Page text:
Digital surveillance is one of the most debated subjects. We have seen instances of government agencies snoop on a person of interest. Now it is alleged that US colleges are forcing students to install an app that would let the authorities track students.
Apparently new students studying at the University of Missouri are being forced to install the SpotterEDU app. The report by Kansas City Star claims that students don’t have a choice of whether to install the app. The app makes use of Apple’s iBeacons to ascertain whether or not a student is in the room.
As expected the news has stirred up controversy and has compelled university spokesperson to issue a statement. The official claims that the app is meant only for athletes and the college is piloting the app for less than 2% of students. Furthermore, they also claim that its “completely optional.”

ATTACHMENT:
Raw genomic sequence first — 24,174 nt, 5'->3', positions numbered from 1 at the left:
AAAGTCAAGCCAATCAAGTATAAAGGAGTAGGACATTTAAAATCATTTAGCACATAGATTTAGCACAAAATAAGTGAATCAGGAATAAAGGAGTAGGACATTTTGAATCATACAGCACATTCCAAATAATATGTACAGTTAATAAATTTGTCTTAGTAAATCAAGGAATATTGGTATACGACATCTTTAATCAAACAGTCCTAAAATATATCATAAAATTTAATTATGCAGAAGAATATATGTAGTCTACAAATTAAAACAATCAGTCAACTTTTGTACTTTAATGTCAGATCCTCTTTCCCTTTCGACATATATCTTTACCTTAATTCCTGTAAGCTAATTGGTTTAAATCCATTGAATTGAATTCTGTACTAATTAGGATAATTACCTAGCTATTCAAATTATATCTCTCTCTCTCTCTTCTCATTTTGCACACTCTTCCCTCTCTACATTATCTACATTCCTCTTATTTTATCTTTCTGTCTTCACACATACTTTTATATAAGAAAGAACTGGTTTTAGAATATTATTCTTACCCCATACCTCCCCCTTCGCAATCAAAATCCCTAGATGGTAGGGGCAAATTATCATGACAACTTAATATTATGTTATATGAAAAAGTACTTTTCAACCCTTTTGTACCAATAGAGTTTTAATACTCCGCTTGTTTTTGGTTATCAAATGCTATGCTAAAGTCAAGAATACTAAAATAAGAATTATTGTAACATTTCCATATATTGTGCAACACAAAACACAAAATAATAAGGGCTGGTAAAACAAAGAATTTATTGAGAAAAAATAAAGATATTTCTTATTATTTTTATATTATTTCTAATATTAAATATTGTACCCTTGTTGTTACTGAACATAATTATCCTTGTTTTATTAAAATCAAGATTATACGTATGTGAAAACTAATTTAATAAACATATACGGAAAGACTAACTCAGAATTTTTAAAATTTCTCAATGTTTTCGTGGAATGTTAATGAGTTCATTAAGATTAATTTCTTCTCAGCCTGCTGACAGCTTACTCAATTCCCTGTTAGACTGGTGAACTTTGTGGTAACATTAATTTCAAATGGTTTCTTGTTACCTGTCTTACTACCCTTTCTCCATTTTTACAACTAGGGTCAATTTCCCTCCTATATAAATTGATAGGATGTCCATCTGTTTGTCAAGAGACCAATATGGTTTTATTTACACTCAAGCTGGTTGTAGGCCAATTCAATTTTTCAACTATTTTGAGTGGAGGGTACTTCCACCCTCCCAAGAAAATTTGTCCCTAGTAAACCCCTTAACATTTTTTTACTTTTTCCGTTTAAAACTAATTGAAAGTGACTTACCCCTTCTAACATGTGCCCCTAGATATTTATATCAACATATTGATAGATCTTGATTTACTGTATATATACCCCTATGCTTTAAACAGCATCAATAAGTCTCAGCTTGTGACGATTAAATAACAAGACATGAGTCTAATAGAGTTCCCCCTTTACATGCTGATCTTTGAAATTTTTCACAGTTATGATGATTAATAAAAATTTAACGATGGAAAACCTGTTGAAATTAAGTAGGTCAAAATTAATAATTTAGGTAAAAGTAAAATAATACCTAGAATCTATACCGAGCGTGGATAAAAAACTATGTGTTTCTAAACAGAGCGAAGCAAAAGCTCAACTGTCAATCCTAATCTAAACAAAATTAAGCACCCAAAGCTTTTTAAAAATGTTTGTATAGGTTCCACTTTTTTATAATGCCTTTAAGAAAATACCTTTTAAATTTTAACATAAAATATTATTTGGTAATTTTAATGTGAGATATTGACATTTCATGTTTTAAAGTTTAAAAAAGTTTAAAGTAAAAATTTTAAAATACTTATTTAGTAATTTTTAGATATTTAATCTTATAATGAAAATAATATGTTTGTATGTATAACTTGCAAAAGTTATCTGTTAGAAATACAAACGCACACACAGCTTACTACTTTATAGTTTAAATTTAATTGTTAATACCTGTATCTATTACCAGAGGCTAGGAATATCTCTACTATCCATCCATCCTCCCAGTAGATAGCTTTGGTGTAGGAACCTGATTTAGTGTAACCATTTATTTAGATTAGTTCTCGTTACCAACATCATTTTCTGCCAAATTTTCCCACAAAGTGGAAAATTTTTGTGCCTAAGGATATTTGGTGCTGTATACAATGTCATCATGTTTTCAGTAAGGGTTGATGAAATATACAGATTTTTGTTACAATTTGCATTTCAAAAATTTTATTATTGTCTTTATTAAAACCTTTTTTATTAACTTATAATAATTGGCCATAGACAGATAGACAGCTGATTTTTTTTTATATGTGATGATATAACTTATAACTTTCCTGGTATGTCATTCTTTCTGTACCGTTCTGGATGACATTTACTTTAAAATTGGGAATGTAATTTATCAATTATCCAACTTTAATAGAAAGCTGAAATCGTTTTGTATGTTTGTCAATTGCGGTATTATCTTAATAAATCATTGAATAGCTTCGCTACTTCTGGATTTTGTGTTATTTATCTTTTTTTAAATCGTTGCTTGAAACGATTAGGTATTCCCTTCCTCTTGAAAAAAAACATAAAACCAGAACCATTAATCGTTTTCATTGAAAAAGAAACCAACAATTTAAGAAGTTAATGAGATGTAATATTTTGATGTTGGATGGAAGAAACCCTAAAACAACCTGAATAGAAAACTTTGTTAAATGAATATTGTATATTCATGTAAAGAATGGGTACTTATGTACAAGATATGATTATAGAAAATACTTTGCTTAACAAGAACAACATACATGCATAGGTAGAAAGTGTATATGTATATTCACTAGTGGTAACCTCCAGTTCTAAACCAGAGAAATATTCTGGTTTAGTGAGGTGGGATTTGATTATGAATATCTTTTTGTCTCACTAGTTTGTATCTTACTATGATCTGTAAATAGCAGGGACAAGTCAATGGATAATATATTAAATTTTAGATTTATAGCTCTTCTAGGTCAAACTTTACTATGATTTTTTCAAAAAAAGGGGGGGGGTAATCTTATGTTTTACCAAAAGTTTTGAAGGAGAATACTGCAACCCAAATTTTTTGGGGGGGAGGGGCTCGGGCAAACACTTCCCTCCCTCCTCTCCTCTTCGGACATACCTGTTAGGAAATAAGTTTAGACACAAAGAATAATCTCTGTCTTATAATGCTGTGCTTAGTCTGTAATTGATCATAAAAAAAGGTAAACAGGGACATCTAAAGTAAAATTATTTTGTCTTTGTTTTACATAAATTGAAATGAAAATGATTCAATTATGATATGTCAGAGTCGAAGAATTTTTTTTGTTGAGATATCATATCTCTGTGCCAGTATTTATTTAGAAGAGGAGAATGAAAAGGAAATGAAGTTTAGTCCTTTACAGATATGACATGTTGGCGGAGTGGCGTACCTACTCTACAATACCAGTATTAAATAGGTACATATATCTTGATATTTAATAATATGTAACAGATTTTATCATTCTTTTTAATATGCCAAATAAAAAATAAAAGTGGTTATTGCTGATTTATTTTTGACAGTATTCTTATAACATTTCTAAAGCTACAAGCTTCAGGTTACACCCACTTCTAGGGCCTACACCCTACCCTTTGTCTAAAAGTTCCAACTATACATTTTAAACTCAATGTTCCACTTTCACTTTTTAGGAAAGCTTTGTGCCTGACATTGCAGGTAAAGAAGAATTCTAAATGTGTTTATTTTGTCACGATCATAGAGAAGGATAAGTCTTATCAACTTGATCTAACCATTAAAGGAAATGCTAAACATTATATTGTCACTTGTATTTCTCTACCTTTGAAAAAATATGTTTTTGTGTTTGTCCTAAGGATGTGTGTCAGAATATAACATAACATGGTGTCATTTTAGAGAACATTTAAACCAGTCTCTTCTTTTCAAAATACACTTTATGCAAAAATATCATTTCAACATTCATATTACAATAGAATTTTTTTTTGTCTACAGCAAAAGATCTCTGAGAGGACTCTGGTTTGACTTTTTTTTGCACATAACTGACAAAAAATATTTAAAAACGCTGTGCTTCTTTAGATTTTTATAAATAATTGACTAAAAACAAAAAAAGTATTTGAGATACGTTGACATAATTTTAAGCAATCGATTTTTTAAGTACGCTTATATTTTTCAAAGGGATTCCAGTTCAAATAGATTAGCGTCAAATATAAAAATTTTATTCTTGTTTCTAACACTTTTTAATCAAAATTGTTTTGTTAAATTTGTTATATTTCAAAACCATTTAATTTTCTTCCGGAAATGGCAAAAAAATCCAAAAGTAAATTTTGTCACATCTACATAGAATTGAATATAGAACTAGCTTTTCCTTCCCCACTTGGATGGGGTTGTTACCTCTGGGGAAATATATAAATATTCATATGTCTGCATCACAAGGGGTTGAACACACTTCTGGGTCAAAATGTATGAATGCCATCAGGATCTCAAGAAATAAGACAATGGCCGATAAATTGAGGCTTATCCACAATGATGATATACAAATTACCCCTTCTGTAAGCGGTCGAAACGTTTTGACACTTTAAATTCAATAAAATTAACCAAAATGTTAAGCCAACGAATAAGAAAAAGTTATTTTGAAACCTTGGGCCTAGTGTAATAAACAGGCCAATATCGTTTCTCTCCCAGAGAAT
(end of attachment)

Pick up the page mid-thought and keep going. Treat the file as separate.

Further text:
In its defense, college insists that no GPS tracking is enabled and the app will not be able to track students outside the school. Interestingly, SpotterEDU is being tested across 40 schools. The authorities claim that it has been effective in improving students’ attendance. A Syracuse professor told Washington Post that classes have never been so full and attest that attendance has improved by 90 percent. However, the professor also claims that an earlier version of the app came with GPS and shared coordinates with students.
Digital Surveillance is undoubtedly on the rise. Some schools in India took flak for using CCTV cameras for monitoring students. Typically, institutes are using WiFi networks and Bluetooth beacons to track students and further use the data to monitor their performance.
Digital Surveillance in schools and other educational institutions is borderline creepy. It is not a good idea to micromanage students. Increased surveillance in school will also prep students to accept government tracking in the future, which is not a good thing.